21 February 2007
The "Excuse Me" Trail
First thing I noticed was the lushness of the forest. This was to be a feature of the first two days. Especially noticeable was the Crown Fern (Piupiu, Blechnum discolor) - some of these were more than two metres:
The track was benched, well-surfaced, and the grade was easy - for the first few hundred yards it was nearly flat. The topo map does not take account of the winds and twists of the track as it heads up through what would otherwise be quite steep territory.
What I would simply call bush lawyer in the Waitaks down here demands a litle more attention. It's much more varied in habit. This, I think is Rubus schmidelioides - identified from its reddish prickles.
The ferns are growing lushly, and so many it's impossible yet for me to hold them all in my head.
Later on we will travel through beech forest that seems dry and harsh - so dry it seems to suck the moisture from the air around you like a wick and you can almost feel the dryness on your skin, and nothing grows underneath and dead trees lie strewn everywhere, but here it is lush and green.
Also enjoying the lushness in this part of the world is the stinging nettle. I think this one is Urtica urens. Tomorrow we find Urtica ferox, the ongaonga, a much more savage beast. It's like comparing a 12 volt electric fence with a mains driven model.
U. urens is an annual, growing to about 600mm in height, and often found on the edges of tramping tracks where it can whack an unprotected ankle. Miranda gets bitten by one that is growing out of a hollow ponga stump at elbow height. U. ferox grows to the height of a small tree and can kill susceptible persons. Its leaves are longer and narrower and more fiercely serrate.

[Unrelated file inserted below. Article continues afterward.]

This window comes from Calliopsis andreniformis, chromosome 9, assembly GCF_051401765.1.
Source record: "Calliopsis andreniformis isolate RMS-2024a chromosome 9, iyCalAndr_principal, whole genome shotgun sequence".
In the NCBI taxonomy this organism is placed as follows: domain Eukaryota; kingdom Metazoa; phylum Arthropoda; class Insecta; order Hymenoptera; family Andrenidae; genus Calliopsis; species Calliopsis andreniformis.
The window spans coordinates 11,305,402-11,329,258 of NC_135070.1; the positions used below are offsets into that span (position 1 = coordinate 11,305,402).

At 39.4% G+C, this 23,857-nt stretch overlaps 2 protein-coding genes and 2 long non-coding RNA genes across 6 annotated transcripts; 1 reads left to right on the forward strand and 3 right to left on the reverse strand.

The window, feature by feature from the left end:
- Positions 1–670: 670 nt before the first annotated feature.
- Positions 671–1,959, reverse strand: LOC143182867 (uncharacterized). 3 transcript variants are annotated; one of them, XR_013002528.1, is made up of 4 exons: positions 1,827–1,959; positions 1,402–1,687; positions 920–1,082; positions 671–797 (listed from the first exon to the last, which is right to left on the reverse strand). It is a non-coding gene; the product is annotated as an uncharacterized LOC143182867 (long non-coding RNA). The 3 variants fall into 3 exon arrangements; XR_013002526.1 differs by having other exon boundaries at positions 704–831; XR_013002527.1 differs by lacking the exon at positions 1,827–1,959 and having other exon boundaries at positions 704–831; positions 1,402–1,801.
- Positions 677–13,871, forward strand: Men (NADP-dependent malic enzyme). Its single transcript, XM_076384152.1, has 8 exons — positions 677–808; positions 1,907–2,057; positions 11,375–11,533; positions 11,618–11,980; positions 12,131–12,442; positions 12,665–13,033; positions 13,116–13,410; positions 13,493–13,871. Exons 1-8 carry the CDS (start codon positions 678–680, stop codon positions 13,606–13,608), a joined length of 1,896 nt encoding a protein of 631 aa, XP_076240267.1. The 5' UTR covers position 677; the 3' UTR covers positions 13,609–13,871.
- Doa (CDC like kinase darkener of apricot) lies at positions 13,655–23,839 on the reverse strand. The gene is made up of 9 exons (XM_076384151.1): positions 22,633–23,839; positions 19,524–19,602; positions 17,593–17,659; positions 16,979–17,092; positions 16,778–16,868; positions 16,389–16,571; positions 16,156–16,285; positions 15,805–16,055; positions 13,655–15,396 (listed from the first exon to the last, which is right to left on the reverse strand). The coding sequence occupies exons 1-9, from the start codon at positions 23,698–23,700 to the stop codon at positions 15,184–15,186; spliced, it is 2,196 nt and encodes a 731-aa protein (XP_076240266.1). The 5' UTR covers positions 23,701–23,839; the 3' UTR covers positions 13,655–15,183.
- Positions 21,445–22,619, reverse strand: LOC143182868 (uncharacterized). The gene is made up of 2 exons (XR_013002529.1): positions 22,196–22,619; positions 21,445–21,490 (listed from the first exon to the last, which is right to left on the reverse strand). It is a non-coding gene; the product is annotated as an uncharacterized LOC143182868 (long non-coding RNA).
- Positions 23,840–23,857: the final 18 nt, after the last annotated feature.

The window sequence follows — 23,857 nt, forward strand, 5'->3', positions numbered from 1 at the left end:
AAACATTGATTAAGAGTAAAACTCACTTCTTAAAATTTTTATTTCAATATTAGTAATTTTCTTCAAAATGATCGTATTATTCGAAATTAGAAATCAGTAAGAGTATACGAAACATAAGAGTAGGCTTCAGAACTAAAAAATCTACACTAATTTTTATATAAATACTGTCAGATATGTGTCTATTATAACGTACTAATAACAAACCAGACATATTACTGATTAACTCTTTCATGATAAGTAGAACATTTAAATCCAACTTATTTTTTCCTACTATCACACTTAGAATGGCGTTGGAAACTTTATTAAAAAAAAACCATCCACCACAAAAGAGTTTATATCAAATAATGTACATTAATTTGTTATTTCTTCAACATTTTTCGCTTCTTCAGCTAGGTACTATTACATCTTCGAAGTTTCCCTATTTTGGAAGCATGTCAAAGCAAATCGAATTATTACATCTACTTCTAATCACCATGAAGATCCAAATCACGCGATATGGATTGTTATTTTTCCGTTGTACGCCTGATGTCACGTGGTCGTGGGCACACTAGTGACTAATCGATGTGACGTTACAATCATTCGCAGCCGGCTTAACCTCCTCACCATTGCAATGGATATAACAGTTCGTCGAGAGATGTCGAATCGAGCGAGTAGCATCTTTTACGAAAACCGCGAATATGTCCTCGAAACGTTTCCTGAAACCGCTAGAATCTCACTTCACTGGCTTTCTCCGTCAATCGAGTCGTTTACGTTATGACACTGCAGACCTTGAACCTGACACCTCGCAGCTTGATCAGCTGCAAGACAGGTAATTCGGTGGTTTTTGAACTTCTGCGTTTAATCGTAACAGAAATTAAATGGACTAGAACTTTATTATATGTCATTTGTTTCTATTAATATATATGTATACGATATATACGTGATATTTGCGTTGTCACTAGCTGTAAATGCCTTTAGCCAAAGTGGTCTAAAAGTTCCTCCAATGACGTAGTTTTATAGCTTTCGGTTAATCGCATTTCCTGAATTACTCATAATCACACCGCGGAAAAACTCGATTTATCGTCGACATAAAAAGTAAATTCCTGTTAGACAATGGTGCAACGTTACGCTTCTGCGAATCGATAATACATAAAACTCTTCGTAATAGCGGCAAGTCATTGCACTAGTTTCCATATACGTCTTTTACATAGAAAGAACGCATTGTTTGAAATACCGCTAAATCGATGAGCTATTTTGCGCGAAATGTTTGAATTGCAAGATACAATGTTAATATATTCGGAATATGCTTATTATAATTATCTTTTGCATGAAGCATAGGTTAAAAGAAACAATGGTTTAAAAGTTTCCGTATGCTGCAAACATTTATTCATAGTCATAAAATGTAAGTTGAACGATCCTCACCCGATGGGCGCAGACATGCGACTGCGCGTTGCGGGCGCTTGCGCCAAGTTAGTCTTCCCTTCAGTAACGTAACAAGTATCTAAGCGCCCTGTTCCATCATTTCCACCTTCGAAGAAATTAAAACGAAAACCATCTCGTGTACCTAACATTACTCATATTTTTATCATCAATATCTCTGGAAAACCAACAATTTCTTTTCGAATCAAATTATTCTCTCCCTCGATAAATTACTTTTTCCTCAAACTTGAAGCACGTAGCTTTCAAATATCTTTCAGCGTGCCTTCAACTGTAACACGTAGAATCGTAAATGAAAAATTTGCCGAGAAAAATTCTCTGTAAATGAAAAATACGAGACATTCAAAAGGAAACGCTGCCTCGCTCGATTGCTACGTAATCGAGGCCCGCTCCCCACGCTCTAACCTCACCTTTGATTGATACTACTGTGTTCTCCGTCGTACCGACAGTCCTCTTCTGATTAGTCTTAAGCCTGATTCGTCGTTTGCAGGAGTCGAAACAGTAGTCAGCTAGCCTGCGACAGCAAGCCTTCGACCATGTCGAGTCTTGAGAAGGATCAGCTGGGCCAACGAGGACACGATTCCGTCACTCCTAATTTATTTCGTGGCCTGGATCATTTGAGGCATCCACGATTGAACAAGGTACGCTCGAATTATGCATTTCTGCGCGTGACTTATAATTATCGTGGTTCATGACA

Aristotelia (wine berry) leaves when small are somewhat similar but its leaves are bigger and there are no stinging hairs.
The rainfall around here is about 3-4 metres a year. Trampers are routinely warned to expect at least one day of rain on a three day walk. We had one night of rain at McKellar hut, and 9 bluetop days. Great stuff.
A wall of fern
And again. Here you can see filmy ferns, Hymenophyllum, along with a bunch of others. These are found down here in far more variety than in Auckland.
The path begins to climb slowly and veer to the right. I'm pleased to be still this close to the main bunch as it were.
Here's a delightful small fern emerging from the litter.
Here is a small native buttercup growing beside the track. I'm not familiar enough with alpine flowers to name this straight off, but watch this space.
In amongst the profusion of ferns, marble leaf (putaputaweta, Carpodetus serratus) finds a congenial home in the damp conditions.
Another nettle. This one just might be a young ongaonga.
There's no points for finding out the hard way, so I take a pic, and give it a wide berth.
This is the kind of detail that really makes you appreciate the job DoC does on these tracks. Imagine climbing over that with a full pack. (We did it a couple of years ago with a newly fallen tree on the Heaphy. It's hard work, especially in steep country.)
We're now starting to climb more seriously. The track is still immaculate.
Just around the corner a little, Carol and Mike take a brief break and wait for us to catch up. After the Rees-Dart and their brief sprint up to the Greenstone hut this must seem like a trip to the dairy.
If you have a look at the front of Miranda's pack harness you will notice, just where the shoulder strap crosses the collar bone, two pieces of soft foam rubber about 125x100x50mm. Miranda's collar bone sits slightly proud and these pads make a world of difference to her comfort. (Dan's idea. Excellent.)
To the right of Carol's pack is a Kathmandu camelback. Most good packs these days are designed to attach these or something similar, either internally or externally, but even with older packs it's usually easy enough to fasten them on, and they do give wonderful access to water on the hoof.